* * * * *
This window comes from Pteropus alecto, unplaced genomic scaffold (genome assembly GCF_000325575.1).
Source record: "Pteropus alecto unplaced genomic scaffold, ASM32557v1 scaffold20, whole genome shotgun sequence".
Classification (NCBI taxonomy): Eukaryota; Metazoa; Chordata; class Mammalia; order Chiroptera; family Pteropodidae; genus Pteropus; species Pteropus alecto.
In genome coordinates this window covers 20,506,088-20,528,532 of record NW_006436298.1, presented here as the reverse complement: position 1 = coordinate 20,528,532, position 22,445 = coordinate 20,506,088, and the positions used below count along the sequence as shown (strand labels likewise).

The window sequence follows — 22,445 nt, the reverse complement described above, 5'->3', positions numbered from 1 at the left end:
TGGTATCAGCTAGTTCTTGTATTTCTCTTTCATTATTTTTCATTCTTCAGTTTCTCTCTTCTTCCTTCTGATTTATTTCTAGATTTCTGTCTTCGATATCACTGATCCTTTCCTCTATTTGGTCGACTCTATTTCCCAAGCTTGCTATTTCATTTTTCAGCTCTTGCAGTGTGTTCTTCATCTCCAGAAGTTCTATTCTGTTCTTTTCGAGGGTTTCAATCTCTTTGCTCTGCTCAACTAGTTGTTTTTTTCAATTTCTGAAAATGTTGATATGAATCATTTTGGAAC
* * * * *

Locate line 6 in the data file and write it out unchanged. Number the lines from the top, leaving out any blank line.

TGGTATCAGCTAGTTCTTGTATTTCTCTTTCATTATTTTTCATTCTTCAGTTTCTCTCTTCTTCCTTCTGATTTATTTCTAGATTTCTGTCTTCGATATCACTGATCCTTTCCTCTATTTGGTCGACTCTATTTCCCAAGCTTGCTATTTCATTTTTCAGCTCTTGCAGTGTGTTCTTCATCTCCAGAAGTTCTATTCTGTTCTTTTCGAGGGTTTCAATCTCTTTGCTCTGCTCAACTAGTTGTTTTTTTCAATTTCTGAAAATGTTGATATGAATCATTTTGGAAC